Well, wow. In a new piece in the New York Review of Books about how he came to write his first novel, The Mysteries of Pittsburgh (one of my favorites), Michael Chabon – who is married to a woman and has several children – writes of his college summers:
I had just been through, in the years preceding my decampment for the West, a pair of summers that had rattled my nerves and rocked my soul and shook my sense of self — but in a good way. I had drunk a lot, and smoked a lot, and listened to a ton of great music, and talked way too much about all of those activities, and about talking about those activities. I had slept with one man whom I loved, and learned to love another man so much that it would never have occurred to me to want to sleep with him. I had seen things and gone places in and around Pittsburgh, during those summers, that had shocked the innocent, pale, freckled Fitzgerald who lived in the great blank Minnesota of my heart.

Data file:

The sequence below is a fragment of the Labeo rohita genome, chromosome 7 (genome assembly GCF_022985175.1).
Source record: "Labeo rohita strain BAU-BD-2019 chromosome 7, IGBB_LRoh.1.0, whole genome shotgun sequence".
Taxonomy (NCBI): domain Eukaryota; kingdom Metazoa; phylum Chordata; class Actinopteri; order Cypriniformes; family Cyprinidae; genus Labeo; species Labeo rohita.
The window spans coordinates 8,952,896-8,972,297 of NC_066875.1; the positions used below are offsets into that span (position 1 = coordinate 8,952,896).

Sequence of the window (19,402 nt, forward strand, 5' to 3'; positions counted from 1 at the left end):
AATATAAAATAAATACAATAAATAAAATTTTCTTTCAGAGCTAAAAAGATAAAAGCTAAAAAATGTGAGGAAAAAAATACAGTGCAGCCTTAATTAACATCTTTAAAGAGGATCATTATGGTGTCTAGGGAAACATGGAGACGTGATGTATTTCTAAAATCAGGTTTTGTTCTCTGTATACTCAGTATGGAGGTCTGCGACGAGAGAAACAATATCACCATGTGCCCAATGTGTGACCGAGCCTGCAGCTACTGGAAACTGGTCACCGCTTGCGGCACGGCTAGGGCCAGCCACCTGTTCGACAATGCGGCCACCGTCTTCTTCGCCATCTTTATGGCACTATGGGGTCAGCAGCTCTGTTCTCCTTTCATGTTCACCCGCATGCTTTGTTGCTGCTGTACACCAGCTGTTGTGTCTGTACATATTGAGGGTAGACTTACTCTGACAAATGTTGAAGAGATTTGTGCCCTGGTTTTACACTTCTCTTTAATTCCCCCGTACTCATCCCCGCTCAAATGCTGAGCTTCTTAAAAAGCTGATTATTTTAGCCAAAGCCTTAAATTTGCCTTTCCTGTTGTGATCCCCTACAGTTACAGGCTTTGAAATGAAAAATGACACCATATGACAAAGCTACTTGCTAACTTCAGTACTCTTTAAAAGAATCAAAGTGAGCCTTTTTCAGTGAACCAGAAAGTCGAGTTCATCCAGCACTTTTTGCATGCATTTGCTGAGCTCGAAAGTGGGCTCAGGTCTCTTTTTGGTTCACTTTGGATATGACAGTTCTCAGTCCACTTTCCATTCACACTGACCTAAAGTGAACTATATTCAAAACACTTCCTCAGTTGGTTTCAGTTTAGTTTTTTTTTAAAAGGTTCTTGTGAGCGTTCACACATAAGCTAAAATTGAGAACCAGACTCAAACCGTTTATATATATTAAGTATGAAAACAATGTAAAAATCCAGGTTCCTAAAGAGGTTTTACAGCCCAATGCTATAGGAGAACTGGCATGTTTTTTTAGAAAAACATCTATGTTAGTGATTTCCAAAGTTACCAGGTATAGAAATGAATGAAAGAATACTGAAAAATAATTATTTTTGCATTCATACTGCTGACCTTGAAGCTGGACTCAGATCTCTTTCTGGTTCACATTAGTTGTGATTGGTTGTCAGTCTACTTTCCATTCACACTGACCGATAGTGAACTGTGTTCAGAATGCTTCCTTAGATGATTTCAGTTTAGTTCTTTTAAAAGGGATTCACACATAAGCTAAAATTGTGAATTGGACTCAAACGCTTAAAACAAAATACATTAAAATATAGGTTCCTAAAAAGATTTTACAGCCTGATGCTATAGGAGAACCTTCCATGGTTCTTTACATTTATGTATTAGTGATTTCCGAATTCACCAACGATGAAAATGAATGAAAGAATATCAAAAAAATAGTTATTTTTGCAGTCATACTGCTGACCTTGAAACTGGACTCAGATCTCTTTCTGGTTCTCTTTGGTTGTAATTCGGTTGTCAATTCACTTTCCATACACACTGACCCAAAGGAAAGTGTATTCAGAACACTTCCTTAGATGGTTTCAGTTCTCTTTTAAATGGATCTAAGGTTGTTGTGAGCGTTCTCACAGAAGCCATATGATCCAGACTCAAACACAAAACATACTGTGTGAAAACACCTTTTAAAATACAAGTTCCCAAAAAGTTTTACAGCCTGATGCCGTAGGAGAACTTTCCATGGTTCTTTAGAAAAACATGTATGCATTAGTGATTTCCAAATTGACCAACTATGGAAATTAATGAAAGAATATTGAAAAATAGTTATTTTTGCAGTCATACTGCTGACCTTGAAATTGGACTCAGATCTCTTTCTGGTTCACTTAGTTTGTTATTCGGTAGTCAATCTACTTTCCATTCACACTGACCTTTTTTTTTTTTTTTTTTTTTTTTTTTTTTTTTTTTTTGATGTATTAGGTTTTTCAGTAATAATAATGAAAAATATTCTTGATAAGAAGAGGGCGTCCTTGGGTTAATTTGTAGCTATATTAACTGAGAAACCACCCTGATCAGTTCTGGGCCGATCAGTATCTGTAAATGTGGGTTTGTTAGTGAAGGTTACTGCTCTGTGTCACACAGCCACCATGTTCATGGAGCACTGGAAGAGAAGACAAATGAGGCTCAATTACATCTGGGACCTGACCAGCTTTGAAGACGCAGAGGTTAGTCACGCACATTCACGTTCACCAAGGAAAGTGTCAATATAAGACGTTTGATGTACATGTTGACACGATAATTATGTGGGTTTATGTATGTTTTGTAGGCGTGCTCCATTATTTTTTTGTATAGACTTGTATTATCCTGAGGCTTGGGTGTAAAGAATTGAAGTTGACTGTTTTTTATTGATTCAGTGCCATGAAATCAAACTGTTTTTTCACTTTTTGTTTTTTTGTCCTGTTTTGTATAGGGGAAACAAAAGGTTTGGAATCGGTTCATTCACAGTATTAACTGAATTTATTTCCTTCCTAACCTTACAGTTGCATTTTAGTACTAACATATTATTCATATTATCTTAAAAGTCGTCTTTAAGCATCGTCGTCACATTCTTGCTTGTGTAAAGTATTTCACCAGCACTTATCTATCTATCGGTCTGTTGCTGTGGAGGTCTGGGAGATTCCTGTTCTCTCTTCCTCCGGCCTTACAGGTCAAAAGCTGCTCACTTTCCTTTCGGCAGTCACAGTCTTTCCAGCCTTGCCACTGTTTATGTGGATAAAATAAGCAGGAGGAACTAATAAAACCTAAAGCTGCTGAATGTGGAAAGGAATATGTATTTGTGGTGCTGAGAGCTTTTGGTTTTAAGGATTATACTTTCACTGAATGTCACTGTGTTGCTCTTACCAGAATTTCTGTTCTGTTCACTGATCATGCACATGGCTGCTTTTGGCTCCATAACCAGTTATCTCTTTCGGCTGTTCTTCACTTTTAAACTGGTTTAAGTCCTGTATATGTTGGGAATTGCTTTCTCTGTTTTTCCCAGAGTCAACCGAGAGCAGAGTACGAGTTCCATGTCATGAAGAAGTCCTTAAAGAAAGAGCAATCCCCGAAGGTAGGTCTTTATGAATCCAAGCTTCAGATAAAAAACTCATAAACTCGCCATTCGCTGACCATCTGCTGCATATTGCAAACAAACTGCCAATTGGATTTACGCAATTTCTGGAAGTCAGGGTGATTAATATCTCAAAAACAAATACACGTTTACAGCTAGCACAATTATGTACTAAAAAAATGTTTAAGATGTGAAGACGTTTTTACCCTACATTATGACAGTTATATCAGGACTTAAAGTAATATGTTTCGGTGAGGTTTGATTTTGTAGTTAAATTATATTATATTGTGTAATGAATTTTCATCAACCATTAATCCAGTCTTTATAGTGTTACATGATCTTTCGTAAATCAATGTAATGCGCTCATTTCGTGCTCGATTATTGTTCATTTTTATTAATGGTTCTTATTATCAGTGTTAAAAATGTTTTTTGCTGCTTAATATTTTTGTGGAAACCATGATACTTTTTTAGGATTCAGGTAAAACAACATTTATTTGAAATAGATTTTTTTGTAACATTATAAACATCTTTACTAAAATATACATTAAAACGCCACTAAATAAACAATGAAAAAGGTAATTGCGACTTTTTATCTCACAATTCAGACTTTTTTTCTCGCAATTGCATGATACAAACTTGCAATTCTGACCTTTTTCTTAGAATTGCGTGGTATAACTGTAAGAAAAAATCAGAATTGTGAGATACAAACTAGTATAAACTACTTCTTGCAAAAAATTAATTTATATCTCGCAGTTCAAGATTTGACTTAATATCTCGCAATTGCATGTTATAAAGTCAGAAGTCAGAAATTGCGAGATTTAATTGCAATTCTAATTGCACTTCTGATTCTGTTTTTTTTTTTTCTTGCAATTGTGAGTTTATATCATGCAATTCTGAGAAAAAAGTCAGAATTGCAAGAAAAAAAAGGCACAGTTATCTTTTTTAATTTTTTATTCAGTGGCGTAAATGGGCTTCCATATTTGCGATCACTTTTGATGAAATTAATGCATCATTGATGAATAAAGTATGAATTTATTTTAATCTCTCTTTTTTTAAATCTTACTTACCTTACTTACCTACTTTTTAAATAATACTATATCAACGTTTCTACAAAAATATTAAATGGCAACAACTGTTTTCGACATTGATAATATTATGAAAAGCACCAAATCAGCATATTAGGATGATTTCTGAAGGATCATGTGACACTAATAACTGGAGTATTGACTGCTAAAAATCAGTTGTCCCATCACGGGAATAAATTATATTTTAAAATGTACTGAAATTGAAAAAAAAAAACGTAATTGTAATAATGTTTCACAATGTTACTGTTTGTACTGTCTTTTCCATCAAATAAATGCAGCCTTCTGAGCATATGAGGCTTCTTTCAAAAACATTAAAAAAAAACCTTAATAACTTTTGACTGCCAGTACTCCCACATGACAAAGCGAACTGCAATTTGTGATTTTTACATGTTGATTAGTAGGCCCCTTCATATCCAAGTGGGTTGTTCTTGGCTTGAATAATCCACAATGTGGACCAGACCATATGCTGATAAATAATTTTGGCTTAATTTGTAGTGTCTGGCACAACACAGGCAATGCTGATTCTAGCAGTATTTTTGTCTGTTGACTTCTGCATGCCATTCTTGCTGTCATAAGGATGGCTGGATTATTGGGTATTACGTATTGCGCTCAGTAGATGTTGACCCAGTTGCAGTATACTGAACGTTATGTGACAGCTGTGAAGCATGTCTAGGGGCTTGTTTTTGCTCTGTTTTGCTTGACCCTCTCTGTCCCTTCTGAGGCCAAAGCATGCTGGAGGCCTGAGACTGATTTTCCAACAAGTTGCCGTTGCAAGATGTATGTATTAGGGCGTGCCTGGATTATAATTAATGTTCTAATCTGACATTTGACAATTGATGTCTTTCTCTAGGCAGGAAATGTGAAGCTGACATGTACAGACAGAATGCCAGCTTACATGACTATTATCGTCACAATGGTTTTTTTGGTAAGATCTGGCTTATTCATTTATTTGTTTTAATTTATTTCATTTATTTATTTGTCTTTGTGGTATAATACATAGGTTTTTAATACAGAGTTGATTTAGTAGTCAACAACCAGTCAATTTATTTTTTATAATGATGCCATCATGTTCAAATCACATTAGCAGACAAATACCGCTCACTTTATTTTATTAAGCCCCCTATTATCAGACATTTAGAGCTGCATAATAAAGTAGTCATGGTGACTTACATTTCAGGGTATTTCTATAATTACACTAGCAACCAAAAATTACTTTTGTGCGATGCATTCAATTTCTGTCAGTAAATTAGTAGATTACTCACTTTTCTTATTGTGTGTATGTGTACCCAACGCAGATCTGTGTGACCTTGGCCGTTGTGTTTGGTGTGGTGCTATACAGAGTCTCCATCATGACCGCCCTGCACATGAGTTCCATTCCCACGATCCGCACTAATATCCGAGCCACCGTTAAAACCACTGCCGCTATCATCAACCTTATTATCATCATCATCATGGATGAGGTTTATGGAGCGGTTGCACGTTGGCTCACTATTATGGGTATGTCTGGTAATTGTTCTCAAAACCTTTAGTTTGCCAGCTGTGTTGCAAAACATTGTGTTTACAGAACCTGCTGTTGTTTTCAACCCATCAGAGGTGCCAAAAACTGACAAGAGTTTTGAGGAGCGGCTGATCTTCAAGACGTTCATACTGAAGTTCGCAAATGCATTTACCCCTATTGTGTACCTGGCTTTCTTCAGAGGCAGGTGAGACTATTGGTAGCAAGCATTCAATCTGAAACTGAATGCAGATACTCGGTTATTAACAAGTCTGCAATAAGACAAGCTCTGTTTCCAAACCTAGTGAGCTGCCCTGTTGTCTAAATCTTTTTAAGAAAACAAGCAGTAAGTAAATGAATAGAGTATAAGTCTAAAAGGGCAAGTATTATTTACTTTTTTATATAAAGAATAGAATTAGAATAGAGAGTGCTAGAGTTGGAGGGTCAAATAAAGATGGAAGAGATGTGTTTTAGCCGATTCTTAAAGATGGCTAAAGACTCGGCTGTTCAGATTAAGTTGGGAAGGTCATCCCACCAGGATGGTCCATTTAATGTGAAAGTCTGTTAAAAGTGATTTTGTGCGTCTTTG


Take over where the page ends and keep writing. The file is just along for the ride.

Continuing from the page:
Three of Chabon’s four novels – The Mysteries of Pittsburgh, Wonder Boys, and The Amazing Adventures of Kavalier & Clay – have a major character who is gay or at least has homosexual tendencies. When I first read Pittsburgh I wondered if Chabon was gay, because the novel seems very autobiographical. When I learned that he was married, I figured that either he had experimented sexually (or was bisexual) or had a close relative or friend who was gay. For some reason I thought the former possibility less likely.
It’s totally none of my business or anyone else’s, of course, and I like how he discloses the information matter-of-factly in the middle of a paragraph. But even though we’re supposed to be blasé about sexual experimentation these days, it’s still a big deal to me that Chabon once loved and slept with a guy. I guess it’s because I’m gay and I’m a big fan of his.
So it’s not a big deal… but it is to me.